MAMI 2017 Report: Best films from 19th Mumbai Film Festival

Yes, it’s a month late, but i thought that the recommendations in here would come in handy for those who are attending upcoming film festivals like IFFI, IFFK and PIFF.

As usual, the MAMI organised Mumbai Film Festival this year, too, had a great line-up of films from across the globe. But their selection of Indian films (especially Marathi) left a lot to be desired. Apart from the films, any report cannot miss the fact that how well organised this year’s event was compared to previous years. There were no major technical issues with any screenings and even the much feared BookMyShow booking system worked smoothly.

I watched fewer films this year but that meant i didn’t waste time watching abjectly bad movies. Of course, the strategy also meant that i missed out on a few gems as well. So, these are the ones i would highly recommend:

Chavela (4.5/5)
I entered the movie hall knowing nothing about the Mexican singer Chavela Vargas, but by the end of the film I was totally in love with her music and her personality! It may not be the most skillful documentary (a lot of talking heads), but it does do justice to the lives and times of Chavela Vargas. May be because i watched it with absolutely no expectations and fell head over heels in love with her voice, but i enjoyed this film more than any other at MAMI this year. Unforgettable experience!

Sweet Country (4.5/5)
A haunting, raw and visually arresting Western set in the Australian outback in the early 1900s tells a tragic tale of the not-so-sweet treatment of the indigenous tribes of the continent by the ruthless Western colonizers. It’s one of those quietly impactful films that linger in your mind even long after the end credits have rolled. The storytelling is guided by the crafty editing with its rather imaginative use of flash-forwards and flashbacks.

It Comes at Night (4/5)
A post-apocalyptic psychological thriller that masterfully builds its tense atmosphere by seeking to explore what man is capable of doing when things get desperate. Terrific stuff! A director whose career I am going to follow closely.

On Body and Soul (4/5)
Probably the most inventive romantic film I have seen since the Eternal Sunshine of the Spotless Mind. The female lead character Marina has become one of my most favourites!

A Fantastic Woman (4/5)
A heart-wrenchingly beautiful character study about the harassment, discrimination and humiliation faced by a transgender woman in modern day Chile. The trans actress Daniela Vega has given the most affecting performance of the year!

One of the best moments from the Chilean film Fantastic Woman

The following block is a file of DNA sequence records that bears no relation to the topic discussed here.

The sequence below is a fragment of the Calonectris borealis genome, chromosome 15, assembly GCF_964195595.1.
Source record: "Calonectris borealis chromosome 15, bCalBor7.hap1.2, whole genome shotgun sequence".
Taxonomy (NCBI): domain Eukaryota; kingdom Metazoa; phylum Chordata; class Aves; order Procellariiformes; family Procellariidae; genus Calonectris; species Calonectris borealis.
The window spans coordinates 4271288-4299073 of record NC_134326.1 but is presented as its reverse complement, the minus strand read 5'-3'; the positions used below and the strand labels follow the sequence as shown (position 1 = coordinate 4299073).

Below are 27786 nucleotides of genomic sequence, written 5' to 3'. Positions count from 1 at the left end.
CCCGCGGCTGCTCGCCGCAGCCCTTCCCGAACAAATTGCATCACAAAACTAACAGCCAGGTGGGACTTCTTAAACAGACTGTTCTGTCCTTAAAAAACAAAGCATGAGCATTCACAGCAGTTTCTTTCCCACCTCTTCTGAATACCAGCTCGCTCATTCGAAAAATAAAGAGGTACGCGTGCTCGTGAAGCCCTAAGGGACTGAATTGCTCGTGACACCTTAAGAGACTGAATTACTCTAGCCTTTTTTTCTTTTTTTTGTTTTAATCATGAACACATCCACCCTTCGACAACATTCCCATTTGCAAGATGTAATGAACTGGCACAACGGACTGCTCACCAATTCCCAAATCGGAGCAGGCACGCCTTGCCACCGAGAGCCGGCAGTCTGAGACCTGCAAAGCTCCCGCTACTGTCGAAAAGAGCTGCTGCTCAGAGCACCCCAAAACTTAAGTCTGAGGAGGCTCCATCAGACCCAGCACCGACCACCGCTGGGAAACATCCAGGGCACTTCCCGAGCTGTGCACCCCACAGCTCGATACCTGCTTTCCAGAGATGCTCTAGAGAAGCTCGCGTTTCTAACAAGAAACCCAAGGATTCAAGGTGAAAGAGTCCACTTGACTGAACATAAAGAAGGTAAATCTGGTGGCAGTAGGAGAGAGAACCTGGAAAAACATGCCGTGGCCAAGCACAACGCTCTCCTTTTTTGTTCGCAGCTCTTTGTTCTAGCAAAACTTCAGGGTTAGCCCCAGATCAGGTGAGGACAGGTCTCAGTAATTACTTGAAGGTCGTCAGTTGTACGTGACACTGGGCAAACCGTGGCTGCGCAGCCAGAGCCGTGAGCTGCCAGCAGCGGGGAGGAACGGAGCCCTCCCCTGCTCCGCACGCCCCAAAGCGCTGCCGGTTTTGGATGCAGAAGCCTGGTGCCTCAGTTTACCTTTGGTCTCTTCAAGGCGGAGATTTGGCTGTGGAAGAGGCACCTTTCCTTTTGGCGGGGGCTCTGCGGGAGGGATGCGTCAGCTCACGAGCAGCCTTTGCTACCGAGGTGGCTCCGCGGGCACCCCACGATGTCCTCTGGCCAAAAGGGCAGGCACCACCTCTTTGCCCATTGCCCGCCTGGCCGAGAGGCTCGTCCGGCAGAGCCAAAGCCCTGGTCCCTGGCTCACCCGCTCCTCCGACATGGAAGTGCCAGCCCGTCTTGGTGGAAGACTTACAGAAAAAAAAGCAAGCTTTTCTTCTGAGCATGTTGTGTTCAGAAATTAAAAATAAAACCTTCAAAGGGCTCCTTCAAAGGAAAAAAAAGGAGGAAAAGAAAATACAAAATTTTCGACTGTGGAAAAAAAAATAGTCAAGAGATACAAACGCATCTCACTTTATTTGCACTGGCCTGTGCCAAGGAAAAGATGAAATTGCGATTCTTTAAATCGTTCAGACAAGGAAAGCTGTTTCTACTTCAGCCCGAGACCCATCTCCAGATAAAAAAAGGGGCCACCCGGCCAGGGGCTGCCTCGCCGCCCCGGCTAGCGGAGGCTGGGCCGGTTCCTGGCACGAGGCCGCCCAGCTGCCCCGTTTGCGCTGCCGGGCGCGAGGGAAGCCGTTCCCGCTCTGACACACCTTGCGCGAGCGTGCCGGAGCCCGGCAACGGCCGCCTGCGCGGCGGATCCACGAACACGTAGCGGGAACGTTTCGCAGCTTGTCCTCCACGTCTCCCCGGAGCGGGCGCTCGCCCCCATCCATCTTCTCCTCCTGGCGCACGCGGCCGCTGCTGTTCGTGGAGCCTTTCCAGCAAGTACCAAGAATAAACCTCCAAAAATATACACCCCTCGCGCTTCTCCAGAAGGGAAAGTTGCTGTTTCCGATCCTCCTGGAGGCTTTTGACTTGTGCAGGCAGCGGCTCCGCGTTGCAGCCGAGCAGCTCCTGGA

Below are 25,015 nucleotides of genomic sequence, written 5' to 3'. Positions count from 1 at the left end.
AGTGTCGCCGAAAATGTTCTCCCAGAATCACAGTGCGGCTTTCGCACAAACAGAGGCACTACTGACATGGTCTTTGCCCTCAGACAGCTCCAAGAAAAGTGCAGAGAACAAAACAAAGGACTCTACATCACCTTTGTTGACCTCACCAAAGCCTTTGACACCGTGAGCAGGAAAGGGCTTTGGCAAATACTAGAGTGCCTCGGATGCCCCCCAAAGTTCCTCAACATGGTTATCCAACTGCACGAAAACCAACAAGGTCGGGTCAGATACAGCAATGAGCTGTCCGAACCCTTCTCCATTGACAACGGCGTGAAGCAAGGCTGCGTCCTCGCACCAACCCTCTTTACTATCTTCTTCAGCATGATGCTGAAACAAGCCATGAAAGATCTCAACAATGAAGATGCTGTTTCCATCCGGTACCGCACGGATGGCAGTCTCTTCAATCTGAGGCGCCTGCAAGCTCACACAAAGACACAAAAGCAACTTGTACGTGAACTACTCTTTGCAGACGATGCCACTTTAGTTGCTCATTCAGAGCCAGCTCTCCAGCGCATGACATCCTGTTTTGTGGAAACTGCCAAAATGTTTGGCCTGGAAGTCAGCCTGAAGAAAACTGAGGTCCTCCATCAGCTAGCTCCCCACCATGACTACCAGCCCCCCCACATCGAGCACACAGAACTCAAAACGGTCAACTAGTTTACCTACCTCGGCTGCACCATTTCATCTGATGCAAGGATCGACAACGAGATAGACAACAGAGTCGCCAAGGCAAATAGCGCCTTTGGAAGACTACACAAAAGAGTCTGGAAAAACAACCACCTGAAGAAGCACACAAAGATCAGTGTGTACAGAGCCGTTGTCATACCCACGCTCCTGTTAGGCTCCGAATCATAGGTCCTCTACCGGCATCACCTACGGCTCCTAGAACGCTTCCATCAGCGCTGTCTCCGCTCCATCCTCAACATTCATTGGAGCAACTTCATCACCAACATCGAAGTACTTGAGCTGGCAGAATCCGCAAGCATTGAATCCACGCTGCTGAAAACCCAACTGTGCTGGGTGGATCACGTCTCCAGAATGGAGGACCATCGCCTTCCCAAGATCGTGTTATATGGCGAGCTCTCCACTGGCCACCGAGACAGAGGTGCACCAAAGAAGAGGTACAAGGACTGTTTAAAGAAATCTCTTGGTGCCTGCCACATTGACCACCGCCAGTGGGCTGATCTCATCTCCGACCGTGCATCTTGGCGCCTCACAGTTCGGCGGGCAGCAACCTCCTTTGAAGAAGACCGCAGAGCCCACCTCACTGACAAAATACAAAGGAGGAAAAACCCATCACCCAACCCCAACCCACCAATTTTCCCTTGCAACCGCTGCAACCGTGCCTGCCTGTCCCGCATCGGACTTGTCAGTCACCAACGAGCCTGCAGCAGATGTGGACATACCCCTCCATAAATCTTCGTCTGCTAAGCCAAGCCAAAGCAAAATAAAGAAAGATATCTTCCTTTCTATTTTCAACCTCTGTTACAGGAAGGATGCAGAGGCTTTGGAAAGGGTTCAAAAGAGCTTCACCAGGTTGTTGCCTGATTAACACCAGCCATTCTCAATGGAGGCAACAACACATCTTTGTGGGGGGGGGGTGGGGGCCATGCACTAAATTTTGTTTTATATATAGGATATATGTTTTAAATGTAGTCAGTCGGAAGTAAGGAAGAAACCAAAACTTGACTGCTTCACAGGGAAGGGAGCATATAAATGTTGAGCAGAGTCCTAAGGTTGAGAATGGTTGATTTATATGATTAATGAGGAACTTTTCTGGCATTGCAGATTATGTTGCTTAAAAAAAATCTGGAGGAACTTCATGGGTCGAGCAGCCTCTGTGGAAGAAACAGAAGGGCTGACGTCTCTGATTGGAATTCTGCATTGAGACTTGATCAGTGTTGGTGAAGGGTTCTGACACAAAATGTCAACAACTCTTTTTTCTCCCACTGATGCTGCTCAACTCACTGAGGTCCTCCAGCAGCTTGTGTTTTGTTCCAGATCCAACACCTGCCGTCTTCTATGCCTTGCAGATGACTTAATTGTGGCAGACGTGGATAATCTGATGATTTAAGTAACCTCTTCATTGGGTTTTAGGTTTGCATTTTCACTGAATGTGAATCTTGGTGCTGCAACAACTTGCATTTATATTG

Wajib (4/5)
One of those little gems that are much more nuanced than they seem on the apparent level. It had the most beautiful screenplay of all the films I had seen at the fest.

Loving Vincent (4/5)
For once, I didn’t mind style determining the content here. This marvel of an animated film paints a picture of Van Gogh using his own images. It proclaims to be the first film to be made fully from oil paint. I don’t think the master painter could have got a better tribute, but I still can’t help wondering if it was possible to get all the oil paint effect on a computer.

Other Side of Hope (3.5/5)
My first Kaurismaki and fell in love with the quirky, humourous world he creates.
The Square (3.5/5)
A biting satire on the European art-world that will leave you thinking about it even days after you have watched it. The kind of film which grows on you. Also, it has the most singularly crazy scene of this year!

A still from the most wild and crazy scene of the year from the Palm d’or winner ‘The Square’

Blade of the Immortal (3.5/5)

Takeshi Miike in great touch in what is reportedly his 100th film. It was a relief to watch a gory, action-packed samurai drama between the heavy-duty ‘festival films’.

Loveless (3.5/5)
A detached but deeply affecting film that sharply criticizes the ‘lovelessness’ that is spreading like a plague in the Russian society.

Last Flag Flying (3.5/5)
Essentially a buddy road movie about 3 middle aged men, but trust Linklater to make proceedings funny and engaging. May not be as deep and profound like his previous films, but still has enough subtext and humour to elevate it from mediocrity.

The Florida Project (3/5)
A deeply moving film about a precocious 6 year-old and her struggling single mother, providing a stark picture of a particular section of modern day America that is seldom seen in movies. I did begin to lose interest in the middle as the film became repetitive and was seemingly going nowhere, till the heartbreaking final scene arrived.

Third Murder (3/5)
The kind of courtroom drama which is lot deeper than just the case in hand. Superbly acted with a beautiful background score, Kore-eda’s latest film is a thoughtful exploration of truth and also a mild critique of the death sentence. However, the film did test my patience towards the end.


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